I would note that Kip does carry on a conversation (internally I always assumed) with his suit at least a couple times that I remember. One was on Pluto where the suit tells Kip that he's trying as hard as he could to keep the cold at bay. --- Even back then that struck me as a bit odd, because any suit that was tested on the dark side of the moon successfully should be able to cope with the cold as it wouldn't be that much warmer than the surface of Pluto. Today it occurs to me that the real problem would likely be venting heat if the insulation were good enough to keep cold of near absolute zero out.For me, scuba-diving involves a sense of independence and isolation. You're inside gear that is keeping you alive, but it is also isolating you from everyone else in an environment that's working just for you. When I dive, these are some of the feelings that I enjoy, the closeness and dependence on that gear.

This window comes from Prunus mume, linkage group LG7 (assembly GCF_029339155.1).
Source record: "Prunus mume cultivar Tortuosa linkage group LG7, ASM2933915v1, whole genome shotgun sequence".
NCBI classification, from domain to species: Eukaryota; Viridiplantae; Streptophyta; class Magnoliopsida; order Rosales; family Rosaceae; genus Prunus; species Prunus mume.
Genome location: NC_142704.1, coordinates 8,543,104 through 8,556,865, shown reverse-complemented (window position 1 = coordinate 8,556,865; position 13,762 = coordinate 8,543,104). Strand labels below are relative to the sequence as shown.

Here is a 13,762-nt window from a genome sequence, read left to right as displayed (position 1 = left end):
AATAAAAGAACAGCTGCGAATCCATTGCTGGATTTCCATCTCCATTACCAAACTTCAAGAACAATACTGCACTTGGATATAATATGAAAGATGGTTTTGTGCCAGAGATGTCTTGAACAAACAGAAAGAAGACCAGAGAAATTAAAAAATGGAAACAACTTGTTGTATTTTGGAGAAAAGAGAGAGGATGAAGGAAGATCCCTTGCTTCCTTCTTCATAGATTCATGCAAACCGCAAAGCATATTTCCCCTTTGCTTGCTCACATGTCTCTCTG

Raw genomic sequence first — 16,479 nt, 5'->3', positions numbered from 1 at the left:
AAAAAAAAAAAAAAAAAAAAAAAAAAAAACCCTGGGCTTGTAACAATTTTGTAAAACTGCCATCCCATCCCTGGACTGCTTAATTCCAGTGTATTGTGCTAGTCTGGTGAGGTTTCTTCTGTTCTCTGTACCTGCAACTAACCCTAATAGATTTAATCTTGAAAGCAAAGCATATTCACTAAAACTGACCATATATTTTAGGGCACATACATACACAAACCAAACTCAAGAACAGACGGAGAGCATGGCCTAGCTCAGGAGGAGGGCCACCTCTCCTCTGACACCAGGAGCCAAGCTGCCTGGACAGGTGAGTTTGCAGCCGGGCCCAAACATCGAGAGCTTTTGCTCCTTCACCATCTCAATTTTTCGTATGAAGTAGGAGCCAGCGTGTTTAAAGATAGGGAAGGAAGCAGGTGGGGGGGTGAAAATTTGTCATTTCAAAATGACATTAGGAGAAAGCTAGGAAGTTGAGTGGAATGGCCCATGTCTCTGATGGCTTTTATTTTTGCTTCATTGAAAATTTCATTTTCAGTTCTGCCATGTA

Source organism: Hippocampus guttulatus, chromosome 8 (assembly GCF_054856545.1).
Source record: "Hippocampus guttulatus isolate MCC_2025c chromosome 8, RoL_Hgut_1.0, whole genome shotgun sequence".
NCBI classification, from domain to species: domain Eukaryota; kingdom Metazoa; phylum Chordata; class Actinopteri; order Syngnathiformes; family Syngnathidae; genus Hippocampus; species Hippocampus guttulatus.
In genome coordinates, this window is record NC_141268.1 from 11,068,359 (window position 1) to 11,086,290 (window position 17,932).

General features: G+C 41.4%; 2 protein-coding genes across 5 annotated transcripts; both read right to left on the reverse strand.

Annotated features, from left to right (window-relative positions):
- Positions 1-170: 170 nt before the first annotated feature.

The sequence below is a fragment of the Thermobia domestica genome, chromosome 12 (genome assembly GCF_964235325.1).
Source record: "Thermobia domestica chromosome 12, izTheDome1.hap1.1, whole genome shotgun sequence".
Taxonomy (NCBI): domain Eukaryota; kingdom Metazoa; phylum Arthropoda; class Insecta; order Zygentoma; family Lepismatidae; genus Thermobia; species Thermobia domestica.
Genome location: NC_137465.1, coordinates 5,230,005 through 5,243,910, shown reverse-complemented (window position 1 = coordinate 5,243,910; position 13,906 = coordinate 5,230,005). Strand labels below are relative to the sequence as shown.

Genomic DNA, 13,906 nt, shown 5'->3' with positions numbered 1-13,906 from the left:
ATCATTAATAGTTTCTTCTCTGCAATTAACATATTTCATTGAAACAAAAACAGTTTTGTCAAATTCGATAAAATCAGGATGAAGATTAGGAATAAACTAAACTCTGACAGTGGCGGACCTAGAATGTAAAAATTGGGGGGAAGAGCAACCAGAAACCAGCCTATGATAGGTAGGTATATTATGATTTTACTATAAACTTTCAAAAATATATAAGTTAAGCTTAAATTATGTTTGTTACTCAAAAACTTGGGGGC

Heinlein doesn't waste any time anthropomorphizing the suit in this story. After a while, for me at least, Kip (the main character) becomes secondary as I mentally take over his role and the partnership/ownership of the suit. Consider how successful Heinlein is in attaching readers to the suit, when it had none of the AI responsiveness that systems today would be capable of.
Make that four old codgers that agree.I agree with my other 2 old codgers.
I foresee another club thread in our future. Maybe the sign over the bar will read "Have Cardigan: Will Complain." ---- They sure don't make them like they used to IMOH too!Make that four old codgers that agree.
Perhaps we should start an Old Codgers Club, so we can sit around in cardigans and complain that they don't write 'em like they used to - which, although a cliché grande, is nonetheless perfectly true, IMHO...